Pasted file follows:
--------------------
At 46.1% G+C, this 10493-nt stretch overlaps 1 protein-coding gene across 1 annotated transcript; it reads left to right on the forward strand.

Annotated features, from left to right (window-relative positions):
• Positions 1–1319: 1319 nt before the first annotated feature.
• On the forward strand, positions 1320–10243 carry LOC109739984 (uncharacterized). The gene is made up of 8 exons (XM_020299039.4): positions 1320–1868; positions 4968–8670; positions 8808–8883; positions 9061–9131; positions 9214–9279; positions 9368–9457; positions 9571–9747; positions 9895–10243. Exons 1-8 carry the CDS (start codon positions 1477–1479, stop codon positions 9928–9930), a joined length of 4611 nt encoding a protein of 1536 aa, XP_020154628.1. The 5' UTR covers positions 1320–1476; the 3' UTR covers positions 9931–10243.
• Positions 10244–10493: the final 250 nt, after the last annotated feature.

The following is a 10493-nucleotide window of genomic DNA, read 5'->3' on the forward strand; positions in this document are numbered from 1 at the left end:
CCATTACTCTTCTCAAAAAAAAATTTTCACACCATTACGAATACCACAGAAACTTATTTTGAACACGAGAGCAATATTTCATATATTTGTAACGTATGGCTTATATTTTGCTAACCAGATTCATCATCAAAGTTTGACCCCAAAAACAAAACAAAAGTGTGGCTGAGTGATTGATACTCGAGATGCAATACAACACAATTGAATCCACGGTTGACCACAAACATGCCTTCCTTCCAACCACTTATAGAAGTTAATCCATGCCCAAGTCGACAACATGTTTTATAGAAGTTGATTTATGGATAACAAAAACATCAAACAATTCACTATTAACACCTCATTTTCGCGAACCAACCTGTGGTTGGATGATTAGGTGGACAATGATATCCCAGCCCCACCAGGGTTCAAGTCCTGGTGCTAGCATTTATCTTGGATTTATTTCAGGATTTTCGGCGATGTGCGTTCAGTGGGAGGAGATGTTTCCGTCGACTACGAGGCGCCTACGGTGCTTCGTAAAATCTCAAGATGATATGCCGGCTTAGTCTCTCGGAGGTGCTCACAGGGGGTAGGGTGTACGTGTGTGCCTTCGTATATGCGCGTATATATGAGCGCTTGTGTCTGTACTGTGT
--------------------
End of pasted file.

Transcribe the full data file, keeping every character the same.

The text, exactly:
At 46.1% G+C, this 10493-nt stretch overlaps 1 protein-coding gene across 1 annotated transcript; it reads left to right on the forward strand.

Annotated features, from left to right (window-relative positions):
• Positions 1–1319: 1319 nt before the first annotated feature.
• On the forward strand, positions 1320–10243 carry LOC109739984 (uncharacterized). The gene is made up of 8 exons (XM_020299039.4): positions 1320–1868; positions 4968–8670; positions 8808–8883; positions 9061–9131; positions 9214–9279; positions 9368–9457; positions 9571–9747; positions 9895–10243. Exons 1-8 carry the CDS (start codon positions 1477–1479, stop codon positions 9928–9930), a joined length of 4611 nt encoding a protein of 1536 aa, XP_020154628.1. The 5' UTR covers positions 1320–1476; the 3' UTR covers positions 9931–10243.
• Positions 10244–10493: the final 250 nt, after the last annotated feature.

The following is a 10493-nucleotide window of genomic DNA, read 5'->3' on the forward strand; positions in this document are numbered from 1 at the left end:
CCATTACTCTTCTCAAAAAAAAATTTTCACACCATTACGAATACCACAGAAACTTATTTTGAACACGAGAGCAATATTTCATATATTTGTAACGTATGGCTTATATTTTGCTAACCAGATTCATCATCAAAGTTTGACCCCAAAAACAAAACAAAAGTGTGGCTGAGTGATTGATACTCGAGATGCAATACAACACAATTGAATCCACGGTTGACCACAAACATGCCTTCCTTCCAACCACTTATAGAAGTTAATCCATGCCCAAGTCGACAACATGTTTTATAGAAGTTGATTTATGGATAACAAAAACATCAAACAATTCACTATTAACACCTCATTTTCGCGAACCAACCTGTGGTTGGATGATTAGGTGGACAATGATATCCCAGCCCCACCAGGGTTCAAGTCCTGGTGCTAGCATTTATCTTGGATTTATTTCAGGATTTTCGGCGATGTGCGTTCAGTGGGAGGAGATGTTTCCGTCGACTACGAGGCGCCTACGGTGCTTCGTAAAATCTCAAGATGATATGCCGGCTTAGTCTCTCGGAGGTGCTCACAGGGGGTAGGGTGTACGTGTGTGCCTTCGTATATGCGCGTATATATGAGCGCTTGTGTCTGTACTGTGT